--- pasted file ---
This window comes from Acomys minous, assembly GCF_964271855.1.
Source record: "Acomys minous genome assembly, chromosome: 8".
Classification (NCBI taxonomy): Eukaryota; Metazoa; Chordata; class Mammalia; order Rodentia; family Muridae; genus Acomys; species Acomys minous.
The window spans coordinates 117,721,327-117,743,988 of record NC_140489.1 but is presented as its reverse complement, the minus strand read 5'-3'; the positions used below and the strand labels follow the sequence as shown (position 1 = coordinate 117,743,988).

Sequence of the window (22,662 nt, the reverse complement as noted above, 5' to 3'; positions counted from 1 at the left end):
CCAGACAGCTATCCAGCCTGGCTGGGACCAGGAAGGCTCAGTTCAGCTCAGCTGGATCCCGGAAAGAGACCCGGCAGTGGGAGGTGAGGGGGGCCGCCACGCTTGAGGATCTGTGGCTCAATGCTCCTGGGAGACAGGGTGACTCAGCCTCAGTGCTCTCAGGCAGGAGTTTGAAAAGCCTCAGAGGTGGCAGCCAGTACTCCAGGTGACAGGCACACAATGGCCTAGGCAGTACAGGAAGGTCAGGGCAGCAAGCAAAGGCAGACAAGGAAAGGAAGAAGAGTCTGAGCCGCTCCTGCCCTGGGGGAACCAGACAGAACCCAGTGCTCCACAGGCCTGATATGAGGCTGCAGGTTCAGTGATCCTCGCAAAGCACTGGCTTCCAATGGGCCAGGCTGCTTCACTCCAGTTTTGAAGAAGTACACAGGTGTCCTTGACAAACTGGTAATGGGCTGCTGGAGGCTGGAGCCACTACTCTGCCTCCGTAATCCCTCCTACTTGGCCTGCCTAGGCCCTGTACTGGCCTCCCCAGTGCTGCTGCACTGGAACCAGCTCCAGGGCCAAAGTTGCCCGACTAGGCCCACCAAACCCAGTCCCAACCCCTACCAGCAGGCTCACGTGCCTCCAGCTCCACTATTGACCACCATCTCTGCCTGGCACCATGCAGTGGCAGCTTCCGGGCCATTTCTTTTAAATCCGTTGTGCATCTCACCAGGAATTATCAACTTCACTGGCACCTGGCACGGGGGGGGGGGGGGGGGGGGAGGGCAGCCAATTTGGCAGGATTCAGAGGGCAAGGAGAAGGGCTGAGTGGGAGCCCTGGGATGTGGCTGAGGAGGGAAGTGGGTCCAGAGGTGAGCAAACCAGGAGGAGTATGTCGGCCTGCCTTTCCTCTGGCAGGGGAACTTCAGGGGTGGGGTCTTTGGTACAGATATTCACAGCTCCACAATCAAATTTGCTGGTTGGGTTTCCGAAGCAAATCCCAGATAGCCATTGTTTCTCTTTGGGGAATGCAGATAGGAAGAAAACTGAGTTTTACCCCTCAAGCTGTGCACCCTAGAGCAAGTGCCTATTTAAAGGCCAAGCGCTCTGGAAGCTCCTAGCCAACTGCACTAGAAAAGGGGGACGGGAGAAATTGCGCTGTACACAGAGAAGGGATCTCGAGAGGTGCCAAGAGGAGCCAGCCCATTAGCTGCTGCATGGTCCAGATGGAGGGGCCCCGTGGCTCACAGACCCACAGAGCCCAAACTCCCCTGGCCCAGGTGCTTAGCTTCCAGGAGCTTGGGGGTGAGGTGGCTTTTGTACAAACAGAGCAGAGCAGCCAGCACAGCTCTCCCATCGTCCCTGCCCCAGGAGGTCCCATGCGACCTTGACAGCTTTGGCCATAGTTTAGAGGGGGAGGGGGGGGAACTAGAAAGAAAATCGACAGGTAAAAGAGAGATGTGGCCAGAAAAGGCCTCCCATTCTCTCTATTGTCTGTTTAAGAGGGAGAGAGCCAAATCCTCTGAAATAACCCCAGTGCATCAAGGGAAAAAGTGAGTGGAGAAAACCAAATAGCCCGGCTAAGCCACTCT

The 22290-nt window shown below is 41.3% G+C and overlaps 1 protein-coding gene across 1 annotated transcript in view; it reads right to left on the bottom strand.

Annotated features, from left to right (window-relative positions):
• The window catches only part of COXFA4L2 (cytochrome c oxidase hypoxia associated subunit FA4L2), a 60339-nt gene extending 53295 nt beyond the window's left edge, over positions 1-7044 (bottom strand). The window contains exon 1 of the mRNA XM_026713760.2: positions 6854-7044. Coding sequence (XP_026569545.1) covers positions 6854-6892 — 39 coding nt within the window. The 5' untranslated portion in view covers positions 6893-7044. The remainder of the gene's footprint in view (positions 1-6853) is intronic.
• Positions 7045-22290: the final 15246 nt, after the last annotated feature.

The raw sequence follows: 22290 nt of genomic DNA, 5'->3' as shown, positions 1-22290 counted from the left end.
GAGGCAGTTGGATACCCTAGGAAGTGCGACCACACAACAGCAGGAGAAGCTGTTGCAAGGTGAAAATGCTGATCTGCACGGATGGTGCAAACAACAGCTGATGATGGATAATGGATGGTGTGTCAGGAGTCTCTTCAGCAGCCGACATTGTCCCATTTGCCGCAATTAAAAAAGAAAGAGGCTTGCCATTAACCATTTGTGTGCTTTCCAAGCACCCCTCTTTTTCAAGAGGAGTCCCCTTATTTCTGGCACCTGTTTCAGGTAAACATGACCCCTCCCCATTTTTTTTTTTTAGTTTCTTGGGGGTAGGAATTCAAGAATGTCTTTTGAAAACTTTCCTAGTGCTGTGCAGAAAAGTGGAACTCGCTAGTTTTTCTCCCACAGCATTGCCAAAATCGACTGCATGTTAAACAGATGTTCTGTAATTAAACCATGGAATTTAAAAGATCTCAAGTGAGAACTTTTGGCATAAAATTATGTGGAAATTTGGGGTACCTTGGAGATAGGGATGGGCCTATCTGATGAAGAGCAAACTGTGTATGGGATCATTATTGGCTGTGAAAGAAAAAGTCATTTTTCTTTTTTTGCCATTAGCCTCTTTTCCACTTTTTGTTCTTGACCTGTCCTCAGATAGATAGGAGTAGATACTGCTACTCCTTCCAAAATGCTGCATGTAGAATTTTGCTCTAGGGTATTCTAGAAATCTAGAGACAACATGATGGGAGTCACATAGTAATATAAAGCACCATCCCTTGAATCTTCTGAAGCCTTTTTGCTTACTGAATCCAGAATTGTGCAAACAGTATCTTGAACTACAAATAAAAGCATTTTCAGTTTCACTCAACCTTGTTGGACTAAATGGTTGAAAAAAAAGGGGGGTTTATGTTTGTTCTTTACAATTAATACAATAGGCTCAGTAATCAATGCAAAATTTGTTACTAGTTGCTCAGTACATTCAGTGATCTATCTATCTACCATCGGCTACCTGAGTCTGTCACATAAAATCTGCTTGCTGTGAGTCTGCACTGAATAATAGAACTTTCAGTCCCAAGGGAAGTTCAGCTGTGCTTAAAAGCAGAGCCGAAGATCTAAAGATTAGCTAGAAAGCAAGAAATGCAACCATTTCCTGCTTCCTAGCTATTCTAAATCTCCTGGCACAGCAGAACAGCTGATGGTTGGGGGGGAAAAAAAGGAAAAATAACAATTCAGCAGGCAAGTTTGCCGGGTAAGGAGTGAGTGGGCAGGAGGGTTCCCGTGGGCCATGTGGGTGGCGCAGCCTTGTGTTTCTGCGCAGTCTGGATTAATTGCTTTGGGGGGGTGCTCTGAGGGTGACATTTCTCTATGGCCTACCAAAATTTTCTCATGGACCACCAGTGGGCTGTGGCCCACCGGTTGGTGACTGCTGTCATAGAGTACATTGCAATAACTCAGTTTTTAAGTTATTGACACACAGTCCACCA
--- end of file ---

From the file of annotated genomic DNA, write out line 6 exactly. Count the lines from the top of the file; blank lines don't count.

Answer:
CCAGACAGCTATCCAGCCTGGCTGGGACCAGGAAGGCTCAGTTCAGCTCAGCTGGATCCCGGAAAGAGACCCGGCAGTGGGAGGTGAGGGGGGCCGCCACGCTTGAGGATCTGTGGCTCAATGCTCCTGGGAGACAGGGTGACTCAGCCTCAGTGCTCTCAGGCAGGAGTTTGAAAAGCCTCAGAGGTGGCAGCCAGTACTCCAGGTGACAGGCACACAATGGCCTAGGCAGTACAGGAAGGTCAGGGCAGCAAGCAAAGGCAGACAAGGAAAGGAAGAAGAGTCTGAGCCGCTCCTGCCCTGGGGGAACCAGACAGAACCCAGTGCTCCACAGGCCTGATATGAGGCTGCAGGTTCAGTGATCCTCGCAAAGCACTGGCTTCCAATGGGCCAGGCTGCTTCACTCCAGTTTTGAAGAAGTACACAGGTGTCCTTGACAAACTGGTAATGGGCTGCTGGAGGCTGGAGCCACTACTCTGCCTCCGTAATCCCTCCTACTTGGCCTGCCTAGGCCCTGTACTGGCCTCCCCAGTGCTGCTGCACTGGAACCAGCTCCAGGGCCAAAGTTGCCCGACTAGGCCCACCAAACCCAGTCCCAACCCCTACCAGCAGGCTCACGTGCCTCCAGCTCCACTATTGACCACCATCTCTGCCTGGCACCATGCAGTGGCAGCTTCCGGGCCATTTCTTTTAAATCCGTTGTGCATCTCACCAGGAATTATCAACTTCACTGGCACCTGGCACGGGGGGGGGGGGGGGGGGGGAGGGCAGCCAATTTGGCAGGATTCAGAGGGCAAGGAGAAGGGCTGAGTGGGAGCCCTGGGATGTGGCTGAGGAGGGAAGTGGGTCCAGAGGTGAGCAAACCAGGAGGAGTATGTCGGCCTGCCTTTCCTCTGGCAGGGGAACTTCAGGGGTGGGGTCTTTGGTACAGATATTCACAGCTCCACAATCAAATTTGCTGGTTGGGTTTCCGAAGCAAATCCCAGATAGCCATTGTTTCTCTTTGGGGAATGCAGATAGGAAGAAAACTGAGTTTTACCCCTCAAGCTGTGCACCCTAGAGCAAGTGCCTATTTAAAGGCCAAGCGCTCTGGAAGCTCCTAGCCAACTGCACTAGAAAAGGGGGACGGGAGAAATTGCGCTGTACACAGAGAAGGGATCTCGAGAGGTGCCAAGAGGAGCCAGCCCATTAGCTGCTGCATGGTCCAGATGGAGGGGCCCCGTGGCTCACAGACCCACAGAGCCCAAACTCCCCTGGCCCAGGTGCTTAGCTTCCAGGAGCTTGGGGGTGAGGTGGCTTTTGTACAAACAGAGCAGAGCAGCCAGCACAGCTCTCCCATCGTCCCTGCCCCAGGAGGTCCCATGCGACCTTGACAGCTTTGGCCATAGTTTAGAGGGGGAGGGGGGGGAACTAGAAAGAAAATCGACAGGTAAAAGAGAGATGTGGCCAGAAAAGGCCTCCCATTCTCTCTATTGTCTGTTTAAGAGGGAGAGAGCCAAATCCTCTGAAATAACCCCAGTGCATCAAGGGAAAAAGTGAGTGGAGAAAACCAAATAGCCCGGCTAAGCCACTCT